NWAC Concussion Injury Statement

Athletes, please read through the information and resources excerpted below from the NWAC Medical Handbook. At the bottom of this page you’ll be asked to sign and date that you understand the risks of participating in intercollegiate athletics.

NWAC Medical Handbook

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NWAC member institutions shall have a concussion management plan on file such that a student-athlete who exhibits signs, symptoms or behaviors consistent with a concussion shall be immediately removed from practice or competition and evaluated by an athletics healthcare provider with experience in the evaluation and management of concussions. Student-athletes diagnosed with a concussion shall not return to activity for the reminder of that day. The team healthcare provider (e.g., team physician) or his or her designee according to the concussion management plan shall determine medical clearance. 

The concussion management plan should ensure that student-athletes are educated and presented with educational materials about the signs and symptoms of concussions. Student-athletes accept responsibility for reporting injuries and illnesses to the institutional medical staff, including signs and symptoms of concussions. Student-athletes must acknowledge, by signing a statement, that they have received information about the signs and symptoms of concussions and that they have a responsibility to report concussion-related injuries and illnesses to a medical staff member.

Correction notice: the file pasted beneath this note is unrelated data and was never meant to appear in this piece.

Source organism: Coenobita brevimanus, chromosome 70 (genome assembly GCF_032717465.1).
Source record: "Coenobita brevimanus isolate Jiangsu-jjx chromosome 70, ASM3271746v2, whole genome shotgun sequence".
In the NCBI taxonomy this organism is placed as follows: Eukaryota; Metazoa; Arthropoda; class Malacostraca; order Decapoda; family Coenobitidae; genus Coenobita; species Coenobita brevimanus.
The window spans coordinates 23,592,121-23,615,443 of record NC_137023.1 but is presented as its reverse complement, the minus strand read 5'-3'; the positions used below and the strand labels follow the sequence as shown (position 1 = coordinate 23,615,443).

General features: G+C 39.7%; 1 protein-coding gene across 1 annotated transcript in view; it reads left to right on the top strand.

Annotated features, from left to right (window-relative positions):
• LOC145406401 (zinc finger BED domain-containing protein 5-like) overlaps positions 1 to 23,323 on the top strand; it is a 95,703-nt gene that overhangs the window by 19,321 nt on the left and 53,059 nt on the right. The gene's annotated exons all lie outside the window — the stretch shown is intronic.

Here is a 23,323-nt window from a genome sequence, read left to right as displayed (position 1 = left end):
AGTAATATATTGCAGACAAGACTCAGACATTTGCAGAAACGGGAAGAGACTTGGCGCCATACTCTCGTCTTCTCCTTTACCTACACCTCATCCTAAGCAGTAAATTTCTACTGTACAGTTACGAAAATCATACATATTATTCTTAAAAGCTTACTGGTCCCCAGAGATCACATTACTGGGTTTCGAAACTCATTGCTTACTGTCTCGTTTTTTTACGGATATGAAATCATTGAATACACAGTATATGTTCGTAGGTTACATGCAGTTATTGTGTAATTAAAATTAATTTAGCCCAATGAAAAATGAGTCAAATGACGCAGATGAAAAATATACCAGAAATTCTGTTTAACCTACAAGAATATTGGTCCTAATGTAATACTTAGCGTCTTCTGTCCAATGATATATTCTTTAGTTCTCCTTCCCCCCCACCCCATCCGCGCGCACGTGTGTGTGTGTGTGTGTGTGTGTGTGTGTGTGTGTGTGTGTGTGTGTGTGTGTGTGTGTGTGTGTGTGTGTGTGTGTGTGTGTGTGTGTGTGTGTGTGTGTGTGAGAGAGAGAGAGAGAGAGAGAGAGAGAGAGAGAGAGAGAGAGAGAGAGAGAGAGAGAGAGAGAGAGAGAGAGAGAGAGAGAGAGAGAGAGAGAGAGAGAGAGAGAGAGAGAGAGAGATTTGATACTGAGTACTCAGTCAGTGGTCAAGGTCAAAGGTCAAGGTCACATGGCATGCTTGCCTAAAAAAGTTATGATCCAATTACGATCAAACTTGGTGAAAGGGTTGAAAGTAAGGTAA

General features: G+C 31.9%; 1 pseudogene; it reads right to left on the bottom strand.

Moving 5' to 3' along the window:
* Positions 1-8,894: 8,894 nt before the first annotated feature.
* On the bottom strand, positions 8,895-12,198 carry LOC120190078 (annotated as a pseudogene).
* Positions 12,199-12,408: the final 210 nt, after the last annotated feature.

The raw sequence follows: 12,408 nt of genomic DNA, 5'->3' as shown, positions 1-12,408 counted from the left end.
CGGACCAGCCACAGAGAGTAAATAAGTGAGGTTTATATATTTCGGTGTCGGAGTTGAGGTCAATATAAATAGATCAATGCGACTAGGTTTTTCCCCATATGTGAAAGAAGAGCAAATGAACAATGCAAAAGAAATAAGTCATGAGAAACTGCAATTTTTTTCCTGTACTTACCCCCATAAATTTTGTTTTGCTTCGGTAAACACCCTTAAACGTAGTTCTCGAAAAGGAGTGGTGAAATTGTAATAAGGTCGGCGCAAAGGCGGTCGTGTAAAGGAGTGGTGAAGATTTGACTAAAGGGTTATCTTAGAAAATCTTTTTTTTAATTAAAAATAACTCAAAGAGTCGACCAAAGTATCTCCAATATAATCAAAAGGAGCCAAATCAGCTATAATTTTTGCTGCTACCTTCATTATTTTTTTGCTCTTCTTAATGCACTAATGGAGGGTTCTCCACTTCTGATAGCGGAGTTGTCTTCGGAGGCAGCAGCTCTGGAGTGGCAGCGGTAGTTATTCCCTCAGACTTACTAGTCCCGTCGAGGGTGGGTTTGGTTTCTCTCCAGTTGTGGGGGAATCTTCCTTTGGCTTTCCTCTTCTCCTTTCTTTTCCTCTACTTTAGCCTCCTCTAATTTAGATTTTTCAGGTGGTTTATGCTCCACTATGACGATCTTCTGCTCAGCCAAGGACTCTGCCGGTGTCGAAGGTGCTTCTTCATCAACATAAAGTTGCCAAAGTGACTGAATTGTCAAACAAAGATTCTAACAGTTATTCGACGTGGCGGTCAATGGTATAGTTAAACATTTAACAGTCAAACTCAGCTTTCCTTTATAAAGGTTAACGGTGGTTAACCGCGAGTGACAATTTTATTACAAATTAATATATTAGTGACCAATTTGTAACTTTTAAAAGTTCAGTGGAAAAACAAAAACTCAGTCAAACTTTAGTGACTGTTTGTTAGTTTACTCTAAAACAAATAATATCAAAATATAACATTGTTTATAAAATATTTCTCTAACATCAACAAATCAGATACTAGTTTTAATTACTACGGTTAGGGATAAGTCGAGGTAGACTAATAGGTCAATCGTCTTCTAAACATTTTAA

The concussion management plan should ensure when a student-athlete who exhibits signs, symptoms or behaviors consistent with a concussion shall be immediately removed from athletics activities (e.g., competition, practice, conditioning sessions) and evaluated by a medical staff member (e.g., sports medicine staff, team physician) with experience in the evaluation and management of concussions. 

The concussion management plan precludes a student-athlete diagnosed with a concussion from returning to athletics activity (e.g., competition, practice, and conditioning sessions) for at least the remainder of that calendar day.